Rex Williams, Springwood, NSW
LONG WAY ROUND
I didn't see anything in the media regarding the apparent world record attempt for using the greatest number of road markers on an avenue (Northbourne) but surely this one couldn't be beaten. Also, spotted at the Flemington Rd roadworks; a sign that read "Mapleton St closed, detour via Nullabor".
Anthony Bruce, Gordon
THINK IT THROUGH
While police are only doing their job by fining the people who don't wait for the green when crossing Northbourne Avenue the fact is the Civic Bus Exchange is now spread on both sides of the road. The pedestrian signals need to be be adjusted so have sufficient time to walk the full width of Northbourne on one green. Otherwise it can take seven minutes.
Chris Emery, Reid
LET'S DO IT
Milk crates should be standard issue for all police?
Howard Ubey, Canberra
BISHOPS IN ERROR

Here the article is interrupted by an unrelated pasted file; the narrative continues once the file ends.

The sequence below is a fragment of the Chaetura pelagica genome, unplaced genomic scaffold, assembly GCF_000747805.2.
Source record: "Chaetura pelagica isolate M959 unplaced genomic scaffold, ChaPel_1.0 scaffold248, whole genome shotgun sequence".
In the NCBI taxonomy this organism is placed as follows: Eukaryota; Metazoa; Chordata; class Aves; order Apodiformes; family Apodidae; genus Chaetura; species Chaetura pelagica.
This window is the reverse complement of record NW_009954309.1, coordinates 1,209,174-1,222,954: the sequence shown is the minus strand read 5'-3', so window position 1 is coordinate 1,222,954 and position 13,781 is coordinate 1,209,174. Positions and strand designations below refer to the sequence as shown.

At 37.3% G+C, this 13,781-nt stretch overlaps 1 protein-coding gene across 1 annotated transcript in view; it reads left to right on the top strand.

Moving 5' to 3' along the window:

Don't Australia's Catholic bishops realise a refusal to reveal admissions of child sexual abuse made during confession will be looked on askance by the Catholic rank-and-file? They must be in a time-warp if they haven't realised this is not the pre-1950's when the average person was relatively uneducated and docilely accepted the idea that "father knows best".
Phyllis Vespucci, Reservoir, Vic
I agree with Israel Folau's solicitor George Haros that an apology would come a long way in resolving the dispute between Israel and Rugby Australia. Israel should apologise to his team mates, his club, the fans and Rugby Australia for signing a contract incorporating a standard of behaviour that he had no intention of abiding by.
Dallas Stow, O'Connor
IT WILL END IN TEARS
Hong Kong is part of China. Nobody will intervene if Beijing uses force to bring a rebellious Hong Kong into line. Dissent is a no-no in Communist China. Witness the Tiananmen Square massacre. Beijing will not allow its authority to be undermined.
Michael J Gamble, Belmont, Victoria